Avalanche Advisory
Advisory: Salt Lake Area Mountains Issued by Evelyn Lees for Tuesday - January 16, 2018 - 6:14am
bottom line

The Avalanche Danger is MODERATE on steep, mid and upper elevation slopes facing northerly through easterly. Human triggered avalanches are possible, and large, deadly avalanches can be triggered in isolated places. Use a slope inclinometer and compass to identify and avoid the steep, north through easterly facing slopes, where it’s most likely to trigger an avalanche. Shady, low angle slopes have great turning and riding in loud powder.

If you're headed into the backcountry - or exiting though the gates at the ski area - you must have the proper gear, training, and skilled partners.

special announcement

Spend some time improving your rescue skills or learning about avalanches in these two, upcoming Salt Lake City area classes:

Come watch what some describe as "Top Gun on the Ski Slopes" - Aspen Extreme. Get our your best 1-piece and join the UAC at Brewvies for a fundraiser on 17 January.

To get help in an emergency (to request a rescue) in the Wasatch, call 911. Be prepared to give your GPS coordinates or the run name. Dispatchers have a copy of the Wasatch Backcountry Ski map.

If you trigger an avalanche in the backcountry, but no one is hurt and you do not need assistance, please notify the nearest ski area dispatch to avoid a needless response by rescue teams. Thanks.

current conditions

It’s another mild day in the mountains, with a few high thin clouds drifting by and a significant temperature inversion. While the canyon bottoms are in the teens, the 9 to 11,000’ temperatures are in the twenties and low thirties. An easterly flow is creating gusty winds at the canyon mouths, but calm conditions in the mountains, with speeds less than 10 mph, even at 11,000’. If you are searching for soft snow, head to wind sheltered, low angle shady slopes, where there is “loud powder” in the growing surface hoar. All the sunny slopes are crusted, but will soften with daytime heating.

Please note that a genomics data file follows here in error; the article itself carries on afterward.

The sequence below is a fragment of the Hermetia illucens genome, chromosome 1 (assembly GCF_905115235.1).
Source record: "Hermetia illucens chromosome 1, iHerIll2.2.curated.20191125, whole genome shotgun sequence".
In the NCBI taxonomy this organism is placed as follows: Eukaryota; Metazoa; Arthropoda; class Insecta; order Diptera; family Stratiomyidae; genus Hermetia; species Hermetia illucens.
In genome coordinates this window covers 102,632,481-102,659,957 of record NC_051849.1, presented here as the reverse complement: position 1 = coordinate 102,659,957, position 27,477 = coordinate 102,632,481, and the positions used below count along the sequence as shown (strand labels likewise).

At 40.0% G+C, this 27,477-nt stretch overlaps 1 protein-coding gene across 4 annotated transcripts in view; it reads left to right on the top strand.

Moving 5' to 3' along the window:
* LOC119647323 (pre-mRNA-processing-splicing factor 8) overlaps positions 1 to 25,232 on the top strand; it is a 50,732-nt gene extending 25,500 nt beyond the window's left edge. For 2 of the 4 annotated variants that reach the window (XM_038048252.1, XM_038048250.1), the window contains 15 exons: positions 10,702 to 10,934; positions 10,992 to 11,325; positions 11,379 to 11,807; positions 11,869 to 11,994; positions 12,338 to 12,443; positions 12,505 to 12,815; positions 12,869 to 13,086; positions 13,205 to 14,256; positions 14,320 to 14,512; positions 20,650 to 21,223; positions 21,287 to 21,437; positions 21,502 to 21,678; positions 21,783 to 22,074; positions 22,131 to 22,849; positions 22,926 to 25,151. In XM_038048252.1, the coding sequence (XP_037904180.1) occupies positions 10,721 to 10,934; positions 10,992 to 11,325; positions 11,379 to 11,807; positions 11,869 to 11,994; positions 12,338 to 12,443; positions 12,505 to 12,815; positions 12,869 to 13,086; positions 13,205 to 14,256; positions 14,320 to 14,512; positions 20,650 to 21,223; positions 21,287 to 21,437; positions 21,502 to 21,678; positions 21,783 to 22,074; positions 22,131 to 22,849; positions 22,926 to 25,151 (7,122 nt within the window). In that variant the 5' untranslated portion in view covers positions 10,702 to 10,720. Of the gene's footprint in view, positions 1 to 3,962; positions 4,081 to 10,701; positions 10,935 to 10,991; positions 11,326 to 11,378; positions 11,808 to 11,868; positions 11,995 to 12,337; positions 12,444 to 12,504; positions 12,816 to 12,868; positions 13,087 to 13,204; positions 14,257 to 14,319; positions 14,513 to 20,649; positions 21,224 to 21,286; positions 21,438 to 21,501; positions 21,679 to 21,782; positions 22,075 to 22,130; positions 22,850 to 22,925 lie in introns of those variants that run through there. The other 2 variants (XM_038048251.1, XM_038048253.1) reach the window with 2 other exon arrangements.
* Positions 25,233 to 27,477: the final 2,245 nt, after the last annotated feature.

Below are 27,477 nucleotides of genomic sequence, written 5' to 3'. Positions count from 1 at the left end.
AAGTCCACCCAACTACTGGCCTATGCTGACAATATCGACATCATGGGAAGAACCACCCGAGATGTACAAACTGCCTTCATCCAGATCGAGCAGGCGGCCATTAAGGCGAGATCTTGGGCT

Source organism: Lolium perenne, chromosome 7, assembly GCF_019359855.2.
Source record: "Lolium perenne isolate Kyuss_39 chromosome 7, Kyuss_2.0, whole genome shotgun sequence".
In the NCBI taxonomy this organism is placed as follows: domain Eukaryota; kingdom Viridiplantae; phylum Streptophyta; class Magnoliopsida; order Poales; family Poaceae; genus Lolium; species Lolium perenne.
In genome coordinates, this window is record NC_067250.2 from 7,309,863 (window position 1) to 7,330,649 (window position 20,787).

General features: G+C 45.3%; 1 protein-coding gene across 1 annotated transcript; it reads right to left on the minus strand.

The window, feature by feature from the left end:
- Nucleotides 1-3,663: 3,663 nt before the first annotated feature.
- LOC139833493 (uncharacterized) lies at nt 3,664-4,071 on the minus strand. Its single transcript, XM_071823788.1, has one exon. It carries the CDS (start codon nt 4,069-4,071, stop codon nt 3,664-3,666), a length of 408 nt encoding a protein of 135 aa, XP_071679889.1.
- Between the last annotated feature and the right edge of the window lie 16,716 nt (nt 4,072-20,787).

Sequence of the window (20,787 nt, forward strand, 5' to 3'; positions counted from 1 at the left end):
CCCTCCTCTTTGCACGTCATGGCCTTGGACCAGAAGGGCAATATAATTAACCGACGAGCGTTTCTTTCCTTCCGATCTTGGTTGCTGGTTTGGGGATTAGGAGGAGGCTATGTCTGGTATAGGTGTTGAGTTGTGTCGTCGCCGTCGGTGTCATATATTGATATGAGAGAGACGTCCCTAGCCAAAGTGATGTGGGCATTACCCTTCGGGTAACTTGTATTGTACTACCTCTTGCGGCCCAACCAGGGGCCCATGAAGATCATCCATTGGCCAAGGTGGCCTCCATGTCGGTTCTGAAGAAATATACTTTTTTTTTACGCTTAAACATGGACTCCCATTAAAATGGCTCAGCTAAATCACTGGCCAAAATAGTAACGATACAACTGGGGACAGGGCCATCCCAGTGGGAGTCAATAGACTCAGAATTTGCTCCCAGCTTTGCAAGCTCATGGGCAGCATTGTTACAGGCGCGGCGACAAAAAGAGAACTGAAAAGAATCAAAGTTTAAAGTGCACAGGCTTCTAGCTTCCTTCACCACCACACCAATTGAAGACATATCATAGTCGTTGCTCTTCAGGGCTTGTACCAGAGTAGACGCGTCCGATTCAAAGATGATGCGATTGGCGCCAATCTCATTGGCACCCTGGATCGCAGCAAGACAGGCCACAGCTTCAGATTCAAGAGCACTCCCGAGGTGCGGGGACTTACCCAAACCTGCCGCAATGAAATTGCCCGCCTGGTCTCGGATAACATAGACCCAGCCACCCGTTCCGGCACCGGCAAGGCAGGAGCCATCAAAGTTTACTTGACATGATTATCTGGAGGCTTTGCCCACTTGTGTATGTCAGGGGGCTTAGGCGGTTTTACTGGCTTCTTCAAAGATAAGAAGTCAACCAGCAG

recent activity

No new avalanches were reported yesterday, from the backcountry or the resorts, though we are still looking for information on a large slide triggered in Banana Days on Sunday. The heat map below shows where the avalanches in our database occurred in the SLC, Ogden and Provo area mountains between January 8th and 15th. While our data set is never complete, note that many avalanches occurred below 10,000’.

Avalanche Problem 1
type aspect/elevation characteristics
over the next 12 hours

“Poor structure” and a “persistent weak layer” are the buzzwords of the Wasatch snowpack. Translated – “strong snow sitting on weak snow” and “facets”. Cody Hugh’s video from one of Saturday’s avalanche illustrates these both.

The chance of triggering a slide is slowly decreasing, but the consequences remain the same. A triggered slide would likely be 2 to 3 feet deep, 50 to 100 feet wide, and could take you for a deadly ride. Every observation from experienced backcountry travelers notes that avoidance of the steep, shady slopes at both upper and mid elevtations the only way to guarantee not triggering an avalanche.


A weak system moving through the high pressure will bring periods of high thin clouds today, with thickening clouds tonight. The sighting of a few snowflakes is possible overnight, though unlikely. Temperatures will warm into the upper 30s to low 40s today, cooling into the low twenties overnight. The mountain winds will eventually shift to the southwest, and increase into the 5 to 15 mph range, with the highest peaks reaching averages of 10 to 20 mph. Confidence is growing for stronger cold front arriving Friday, with snow lingering into Saturday.

general announcements


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This information does not apply to developed ski areas or highways where avalanche control is normally done. This advisory is from the U.S.D.A. Forest Service, which is solely responsible for its content. This advisory describes general avalanche conditions and local variations always occur.